Need to Know: Call Art’s Tavern at 231.334.3754 for more information on “Burger Monday” as well as other weekly specials.
Thursday, January 5th, 2012
In celebration of Martin Luther King, Jr. Day, Superintendent Dusty Shultz is pleased to announce that the entrance fee to the Sleeping Bear Dunes National Lakeshore (National Lakeshore) will be waived during the upcoming holiday weekend, beginning Saturday, January 14 and continuing through Monday, January 16.
The National Lakeshore, along with the other 397 units of the national park system, will waive the entrance fees as part of a nationwide initiative to encourage everyone to visit and experience the many wonders of their national parks acrossAmerica. The other fee-free days this year include: April 21-29 (National Park Week), June 9 (Get Outdoors Day), September 29 (National Public Lands Day), and November 10-12 (Veterans Day Weekend).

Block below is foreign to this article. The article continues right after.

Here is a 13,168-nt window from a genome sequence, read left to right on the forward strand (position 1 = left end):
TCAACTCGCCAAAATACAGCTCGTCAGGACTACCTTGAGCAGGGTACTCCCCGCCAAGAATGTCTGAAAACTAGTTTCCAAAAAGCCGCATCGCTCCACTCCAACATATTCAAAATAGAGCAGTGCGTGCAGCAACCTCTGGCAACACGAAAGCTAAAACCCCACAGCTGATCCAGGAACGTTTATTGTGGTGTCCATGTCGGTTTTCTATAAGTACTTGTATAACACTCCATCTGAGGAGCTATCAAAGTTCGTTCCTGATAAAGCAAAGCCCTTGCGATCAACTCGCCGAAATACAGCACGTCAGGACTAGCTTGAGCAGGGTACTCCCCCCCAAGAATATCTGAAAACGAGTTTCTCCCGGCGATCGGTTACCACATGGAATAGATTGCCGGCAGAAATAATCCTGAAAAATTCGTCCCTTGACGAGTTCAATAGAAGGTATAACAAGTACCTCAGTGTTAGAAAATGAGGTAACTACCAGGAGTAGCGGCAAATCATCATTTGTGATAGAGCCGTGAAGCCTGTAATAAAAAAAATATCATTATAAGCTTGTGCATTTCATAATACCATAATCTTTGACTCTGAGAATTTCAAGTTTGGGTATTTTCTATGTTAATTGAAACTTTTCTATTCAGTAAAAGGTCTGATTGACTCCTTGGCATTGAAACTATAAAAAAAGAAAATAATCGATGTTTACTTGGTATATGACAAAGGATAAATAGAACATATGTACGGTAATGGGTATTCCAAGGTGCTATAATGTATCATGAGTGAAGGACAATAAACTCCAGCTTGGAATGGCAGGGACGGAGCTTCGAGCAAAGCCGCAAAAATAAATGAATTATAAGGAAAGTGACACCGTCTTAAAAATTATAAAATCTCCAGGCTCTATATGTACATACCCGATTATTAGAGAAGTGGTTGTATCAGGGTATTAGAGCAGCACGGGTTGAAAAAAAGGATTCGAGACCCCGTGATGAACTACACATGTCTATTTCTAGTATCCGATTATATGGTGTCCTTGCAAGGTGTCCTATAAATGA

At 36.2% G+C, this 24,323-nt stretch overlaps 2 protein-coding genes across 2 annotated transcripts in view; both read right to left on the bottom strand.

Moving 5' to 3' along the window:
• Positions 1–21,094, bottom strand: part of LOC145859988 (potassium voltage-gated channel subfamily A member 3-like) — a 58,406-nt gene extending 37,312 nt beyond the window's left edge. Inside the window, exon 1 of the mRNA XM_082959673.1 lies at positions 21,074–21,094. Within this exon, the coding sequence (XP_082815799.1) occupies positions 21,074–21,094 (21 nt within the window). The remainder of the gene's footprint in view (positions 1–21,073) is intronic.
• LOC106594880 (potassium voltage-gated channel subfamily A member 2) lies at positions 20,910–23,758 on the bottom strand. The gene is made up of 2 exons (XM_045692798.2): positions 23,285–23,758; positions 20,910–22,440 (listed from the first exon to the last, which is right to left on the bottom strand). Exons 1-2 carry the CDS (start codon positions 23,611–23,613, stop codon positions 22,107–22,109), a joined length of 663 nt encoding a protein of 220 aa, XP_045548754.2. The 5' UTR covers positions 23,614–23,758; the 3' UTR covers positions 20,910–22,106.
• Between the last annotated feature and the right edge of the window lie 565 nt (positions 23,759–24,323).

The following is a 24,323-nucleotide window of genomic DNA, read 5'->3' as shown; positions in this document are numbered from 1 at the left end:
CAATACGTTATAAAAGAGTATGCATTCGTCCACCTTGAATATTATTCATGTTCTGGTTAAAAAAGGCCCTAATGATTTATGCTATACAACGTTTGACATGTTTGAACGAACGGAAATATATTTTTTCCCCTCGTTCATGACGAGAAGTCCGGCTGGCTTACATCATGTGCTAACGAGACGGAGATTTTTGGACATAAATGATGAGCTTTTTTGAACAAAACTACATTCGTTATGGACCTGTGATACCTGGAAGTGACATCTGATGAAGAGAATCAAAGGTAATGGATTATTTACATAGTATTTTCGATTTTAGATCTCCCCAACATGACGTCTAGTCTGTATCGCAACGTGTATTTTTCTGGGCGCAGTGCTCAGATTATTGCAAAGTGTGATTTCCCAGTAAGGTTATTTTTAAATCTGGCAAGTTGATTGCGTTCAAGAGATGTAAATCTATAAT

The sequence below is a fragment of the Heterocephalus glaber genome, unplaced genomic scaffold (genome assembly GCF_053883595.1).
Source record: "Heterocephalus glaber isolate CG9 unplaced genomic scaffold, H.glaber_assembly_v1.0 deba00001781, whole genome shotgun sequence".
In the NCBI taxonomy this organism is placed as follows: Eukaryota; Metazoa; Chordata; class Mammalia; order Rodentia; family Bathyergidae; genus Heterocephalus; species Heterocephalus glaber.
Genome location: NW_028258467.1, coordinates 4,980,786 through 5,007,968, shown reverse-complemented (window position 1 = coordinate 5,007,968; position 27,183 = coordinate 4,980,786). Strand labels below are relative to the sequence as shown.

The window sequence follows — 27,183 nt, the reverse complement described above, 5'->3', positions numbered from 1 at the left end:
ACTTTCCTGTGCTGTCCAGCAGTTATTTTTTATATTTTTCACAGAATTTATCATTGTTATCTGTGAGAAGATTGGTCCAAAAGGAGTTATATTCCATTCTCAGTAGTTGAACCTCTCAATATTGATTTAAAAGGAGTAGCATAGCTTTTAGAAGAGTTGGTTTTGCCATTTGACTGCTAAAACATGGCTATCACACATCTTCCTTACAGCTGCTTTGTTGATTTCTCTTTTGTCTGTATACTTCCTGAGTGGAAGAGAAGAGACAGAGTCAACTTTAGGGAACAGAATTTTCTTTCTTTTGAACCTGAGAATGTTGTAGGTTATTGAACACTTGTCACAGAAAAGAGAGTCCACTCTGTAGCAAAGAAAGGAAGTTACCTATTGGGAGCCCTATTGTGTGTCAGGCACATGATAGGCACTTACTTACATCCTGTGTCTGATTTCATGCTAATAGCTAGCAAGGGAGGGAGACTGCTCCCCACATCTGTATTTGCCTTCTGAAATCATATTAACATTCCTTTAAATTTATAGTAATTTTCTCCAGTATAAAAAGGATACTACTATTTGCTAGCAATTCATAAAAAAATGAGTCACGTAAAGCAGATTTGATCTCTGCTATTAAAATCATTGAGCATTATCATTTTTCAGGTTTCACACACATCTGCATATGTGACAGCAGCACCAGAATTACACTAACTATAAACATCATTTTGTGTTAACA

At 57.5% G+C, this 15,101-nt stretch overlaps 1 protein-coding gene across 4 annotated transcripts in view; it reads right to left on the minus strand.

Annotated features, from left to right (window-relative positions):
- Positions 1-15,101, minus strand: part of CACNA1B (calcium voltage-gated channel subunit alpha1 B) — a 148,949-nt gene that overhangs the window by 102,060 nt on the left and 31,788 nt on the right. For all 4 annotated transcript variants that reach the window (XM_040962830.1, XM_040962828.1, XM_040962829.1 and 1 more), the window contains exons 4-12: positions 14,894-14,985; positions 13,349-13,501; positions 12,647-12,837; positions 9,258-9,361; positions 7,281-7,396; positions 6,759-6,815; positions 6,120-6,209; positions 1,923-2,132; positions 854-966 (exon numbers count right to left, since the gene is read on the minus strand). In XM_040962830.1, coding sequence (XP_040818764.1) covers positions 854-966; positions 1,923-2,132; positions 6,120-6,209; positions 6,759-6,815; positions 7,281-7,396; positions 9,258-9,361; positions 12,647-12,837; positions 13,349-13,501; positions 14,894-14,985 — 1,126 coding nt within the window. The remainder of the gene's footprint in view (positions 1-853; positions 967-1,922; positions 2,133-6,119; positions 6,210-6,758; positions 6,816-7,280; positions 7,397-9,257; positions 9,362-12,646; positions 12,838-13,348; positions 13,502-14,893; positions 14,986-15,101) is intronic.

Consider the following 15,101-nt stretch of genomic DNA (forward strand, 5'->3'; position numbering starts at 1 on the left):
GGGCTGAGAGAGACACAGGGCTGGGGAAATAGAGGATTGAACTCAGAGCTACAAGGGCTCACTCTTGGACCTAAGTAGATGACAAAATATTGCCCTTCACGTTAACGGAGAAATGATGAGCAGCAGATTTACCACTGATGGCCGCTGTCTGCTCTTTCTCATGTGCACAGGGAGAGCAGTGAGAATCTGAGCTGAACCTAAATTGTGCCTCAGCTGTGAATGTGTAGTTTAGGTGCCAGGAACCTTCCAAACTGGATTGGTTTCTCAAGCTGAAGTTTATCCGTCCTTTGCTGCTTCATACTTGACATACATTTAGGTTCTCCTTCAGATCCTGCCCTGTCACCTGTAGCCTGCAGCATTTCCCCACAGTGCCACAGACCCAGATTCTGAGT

Winter is a great time to explore the National Lakeshore. Visit the Philip A. Hart Visitor Center in Empire (open 8:15 a.m. to 4:00 p.m. daily) to learn about all the park has to offer in winter. Bring your inner tube or saucer and enjoy the designated sliding hill at the Dune Climb, or cross-country ski/snowshoe one of the many trails in the park. Also, don’t forget to join us for a Park Ranger-led snowshoe hike every Saturday. Hikes begin at 1:00 p.m. at the Visitor Center. Reservations are encouraged. Park Ranger-led snowshoe hikes are limited to 30 participants. Please call 231-326-5135, ext. 328, for details and to make reservations.
For more in-depth information, please call the National Lakeshore at 231-326-5134 or visit their website at www.nps.gov/slbe.
Wednesday, December 28th, 2011
Official Press Release of the Leelanau Peninsula Vintner’s Association
December 22, 2011
December is the time for the Ice Wine Harvest in Northern Michigan. Ice wine is a rare and wonderful dessert wine unique to cool climate wine regions like Leelanau.